Thousands of North Koreans make a dangerous journey to defect, braving stringent border control and the risk of forced repatriation. Most defectors partake in a treacherous crossing of the Tumen or Yalu rivers along Korea's Northern border with China. These attempts are made across the frozen river in winter or through the flowing waters. This route through China is made necessary as North and South Korea remain divided by the DMZ, one of the most heavily fortified borders in the world. According to the Ministry for Unification, 33,022 North Koreans entered South Korea as of June 2019 since the first defections in 1948.
After arriving in China, defectors’ dangerous journey is far from over. Following China’s strict repatriation laws, refugees encounter discrimination and exploitation due to their illegal status in the country.
In efforts to help these defectors, the nonprofit organization Liberty in North Korea, also known as LiNK has assisted 1,201 refugee rescues over 10 years operating from their U.S. and South Korean sites. Organizing rescue missions to help refugees safely cross China’s borders, LiNK utilizes a modern-day underground railroad. Each rescue mission provides for the basic needs, transportation costs, and housing of refugees as they traverse the three thousand-mile journey to freedom in Southeast Asia.
Marie Kim, marketing and communications coordinator at LiNK’s headquarters in Long Beach, California, creates campaigns and produces media content for the organization’s global audiences. Kim’s social media work involves posts that are educational about the issue and feature North Korean defectors’ stories.
“So a large part of LiNK’s work that I take part in is ‘changing the narrative,’” Kim said. “Creating a new perspective, showing a new side, showing the side of the people.”
According to a mass email from LiNK’s CEO Hannah Song, rescue missions are further compromised due to China’s travel restrictions and increased identity checks enforced in efforts to combat the coronavirus. In response, LiNK is utilizing this time to prepare for an influx of refugees in the future and “lay the foundation for a more robust rescue network that is capable of helping more people reach freedom.”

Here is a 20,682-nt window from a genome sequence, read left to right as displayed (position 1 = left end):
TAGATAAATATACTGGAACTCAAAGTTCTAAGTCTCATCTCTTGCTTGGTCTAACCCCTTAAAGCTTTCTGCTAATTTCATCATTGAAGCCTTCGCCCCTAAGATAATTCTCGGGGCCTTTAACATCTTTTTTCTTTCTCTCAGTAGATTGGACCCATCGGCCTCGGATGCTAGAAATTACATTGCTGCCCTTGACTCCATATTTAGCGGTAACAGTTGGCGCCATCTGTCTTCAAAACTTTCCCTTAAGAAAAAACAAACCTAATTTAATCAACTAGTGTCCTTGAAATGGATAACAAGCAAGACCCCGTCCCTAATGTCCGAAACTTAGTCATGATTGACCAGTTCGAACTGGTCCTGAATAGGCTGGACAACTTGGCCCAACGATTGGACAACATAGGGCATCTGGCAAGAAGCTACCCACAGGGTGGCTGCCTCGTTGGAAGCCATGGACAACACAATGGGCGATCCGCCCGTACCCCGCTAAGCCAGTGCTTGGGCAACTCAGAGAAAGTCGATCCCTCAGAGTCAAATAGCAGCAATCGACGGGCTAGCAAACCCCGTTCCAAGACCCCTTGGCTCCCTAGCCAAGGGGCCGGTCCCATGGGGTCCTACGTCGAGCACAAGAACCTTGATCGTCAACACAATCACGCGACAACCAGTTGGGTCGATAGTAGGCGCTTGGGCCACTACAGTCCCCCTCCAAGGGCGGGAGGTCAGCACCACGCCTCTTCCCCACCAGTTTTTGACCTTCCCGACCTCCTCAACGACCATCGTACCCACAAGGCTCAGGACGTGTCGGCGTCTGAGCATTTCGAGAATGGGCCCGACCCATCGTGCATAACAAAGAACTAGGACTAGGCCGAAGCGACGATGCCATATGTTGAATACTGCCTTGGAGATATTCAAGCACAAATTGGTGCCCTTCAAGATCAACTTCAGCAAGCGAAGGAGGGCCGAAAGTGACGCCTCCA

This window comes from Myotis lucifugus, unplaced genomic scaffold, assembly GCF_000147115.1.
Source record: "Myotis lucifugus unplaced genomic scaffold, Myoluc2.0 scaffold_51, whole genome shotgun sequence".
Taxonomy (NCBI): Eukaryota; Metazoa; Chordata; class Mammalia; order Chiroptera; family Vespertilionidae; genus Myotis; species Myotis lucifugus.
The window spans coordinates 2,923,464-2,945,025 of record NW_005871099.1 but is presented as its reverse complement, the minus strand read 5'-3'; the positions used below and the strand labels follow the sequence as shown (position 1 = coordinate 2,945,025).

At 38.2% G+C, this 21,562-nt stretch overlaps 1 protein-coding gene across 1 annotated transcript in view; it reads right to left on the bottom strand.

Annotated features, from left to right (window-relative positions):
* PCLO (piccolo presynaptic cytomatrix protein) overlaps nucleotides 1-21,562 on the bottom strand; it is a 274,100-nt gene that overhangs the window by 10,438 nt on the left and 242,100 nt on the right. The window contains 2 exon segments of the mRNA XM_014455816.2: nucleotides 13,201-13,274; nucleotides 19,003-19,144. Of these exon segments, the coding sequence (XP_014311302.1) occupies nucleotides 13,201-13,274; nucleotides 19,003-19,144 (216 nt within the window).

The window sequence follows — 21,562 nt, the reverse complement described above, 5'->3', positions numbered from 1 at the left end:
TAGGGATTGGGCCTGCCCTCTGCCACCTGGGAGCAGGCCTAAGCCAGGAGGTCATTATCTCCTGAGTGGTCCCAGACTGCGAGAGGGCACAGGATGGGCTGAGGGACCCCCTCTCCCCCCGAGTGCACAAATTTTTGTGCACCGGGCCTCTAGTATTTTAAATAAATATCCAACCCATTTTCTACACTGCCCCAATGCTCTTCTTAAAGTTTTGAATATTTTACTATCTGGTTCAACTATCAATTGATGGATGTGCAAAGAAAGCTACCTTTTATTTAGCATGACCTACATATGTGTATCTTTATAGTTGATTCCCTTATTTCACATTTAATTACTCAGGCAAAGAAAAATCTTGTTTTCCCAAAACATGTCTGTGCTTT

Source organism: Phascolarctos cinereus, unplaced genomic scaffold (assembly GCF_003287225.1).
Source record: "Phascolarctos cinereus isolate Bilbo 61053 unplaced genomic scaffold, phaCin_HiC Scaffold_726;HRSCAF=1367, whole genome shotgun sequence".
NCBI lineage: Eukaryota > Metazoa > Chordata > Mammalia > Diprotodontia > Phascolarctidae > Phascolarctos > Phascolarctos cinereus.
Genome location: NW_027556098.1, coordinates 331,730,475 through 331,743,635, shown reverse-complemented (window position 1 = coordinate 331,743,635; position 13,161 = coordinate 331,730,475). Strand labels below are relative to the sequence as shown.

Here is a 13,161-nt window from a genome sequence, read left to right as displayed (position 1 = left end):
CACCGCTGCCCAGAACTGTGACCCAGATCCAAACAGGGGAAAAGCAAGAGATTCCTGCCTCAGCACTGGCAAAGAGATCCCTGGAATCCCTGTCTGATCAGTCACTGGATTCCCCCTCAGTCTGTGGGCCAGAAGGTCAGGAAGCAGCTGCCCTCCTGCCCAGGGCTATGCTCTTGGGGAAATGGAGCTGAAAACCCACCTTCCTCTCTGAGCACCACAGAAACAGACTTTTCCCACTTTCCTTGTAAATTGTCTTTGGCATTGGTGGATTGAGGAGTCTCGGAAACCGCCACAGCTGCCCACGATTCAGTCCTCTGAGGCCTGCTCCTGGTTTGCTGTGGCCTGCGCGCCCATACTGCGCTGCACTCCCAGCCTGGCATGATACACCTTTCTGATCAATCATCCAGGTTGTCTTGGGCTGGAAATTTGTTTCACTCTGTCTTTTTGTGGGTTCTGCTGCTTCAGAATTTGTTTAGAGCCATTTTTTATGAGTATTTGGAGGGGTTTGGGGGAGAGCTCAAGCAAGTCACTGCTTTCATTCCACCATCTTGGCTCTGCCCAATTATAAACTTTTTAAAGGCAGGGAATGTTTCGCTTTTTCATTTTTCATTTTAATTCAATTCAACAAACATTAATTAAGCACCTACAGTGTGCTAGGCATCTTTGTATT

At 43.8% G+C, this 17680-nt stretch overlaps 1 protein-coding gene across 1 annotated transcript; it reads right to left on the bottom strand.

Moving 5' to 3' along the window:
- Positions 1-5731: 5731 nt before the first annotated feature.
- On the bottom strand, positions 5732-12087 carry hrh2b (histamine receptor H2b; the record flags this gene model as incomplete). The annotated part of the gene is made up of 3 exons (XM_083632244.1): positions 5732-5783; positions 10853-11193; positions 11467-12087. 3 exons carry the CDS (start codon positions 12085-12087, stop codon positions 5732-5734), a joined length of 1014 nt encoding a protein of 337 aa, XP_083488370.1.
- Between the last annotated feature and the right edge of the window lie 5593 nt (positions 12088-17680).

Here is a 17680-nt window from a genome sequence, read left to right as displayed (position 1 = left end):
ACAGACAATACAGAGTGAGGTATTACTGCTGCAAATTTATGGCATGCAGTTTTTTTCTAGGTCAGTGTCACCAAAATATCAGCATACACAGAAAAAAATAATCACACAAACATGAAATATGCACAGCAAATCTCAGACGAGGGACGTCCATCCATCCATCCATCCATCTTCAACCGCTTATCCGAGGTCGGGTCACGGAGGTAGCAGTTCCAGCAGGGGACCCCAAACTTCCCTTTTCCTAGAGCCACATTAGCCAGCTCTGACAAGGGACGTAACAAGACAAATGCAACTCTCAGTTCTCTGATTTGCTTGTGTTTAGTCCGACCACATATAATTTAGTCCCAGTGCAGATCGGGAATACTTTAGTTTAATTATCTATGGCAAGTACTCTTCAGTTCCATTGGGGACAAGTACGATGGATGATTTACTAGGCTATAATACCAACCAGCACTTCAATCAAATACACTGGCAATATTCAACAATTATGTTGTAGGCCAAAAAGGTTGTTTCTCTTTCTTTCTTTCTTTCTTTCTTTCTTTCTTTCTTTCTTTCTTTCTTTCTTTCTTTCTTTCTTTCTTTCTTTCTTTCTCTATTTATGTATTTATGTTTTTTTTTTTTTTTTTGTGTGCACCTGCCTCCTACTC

“With borders closing down because of coronavirus or stricter crackdowns on North Korean refugees, we can only hope to adapt to these changes in our work,” Kim said. “I think that it is something that is a challenge, but it’s something that we are prepared to do.”
Joseph Han, Texas A&M Class of 2016, crossed the Tumen River in 1999 at the time of the Arduous March, North Korea’s devastating famine. Now Joseph Han is the first North Korean defector to earn a Ph.D. in natural sciences or engineering in the United States.
Since he was 13 years old, he wanted to be a physicist, Han said. He studied at one of the top colleges in North Korea, the University of Natural Science.
“It was banned for us to access science books imported from other countries,” Han said. “Sometimes I smuggled some books. I had to because in North Korea it was banned.”
LiNK is made up of 275 rescue teams in 16 countries. Rescue teams work to raise money and awareness about North Korean refugees.
A&M’s rescue team raised over $4,000 and boasts the funding of an entire rescue mission. A former advisor to the Texas A&M LiNK chapter and A&M researcher, Han has spoken at several events hosted by the team.
“We see North Koreans as agents of change,” Kim said. “I think it is so important that we empower North Korean refugees because they have the most powerful voice on this issue.”
Brianna Zuniga, event coordinator for the Texas A&M LiNK chapter, first heard about LiNK in the spring of 2018, the semester the chapter was founded.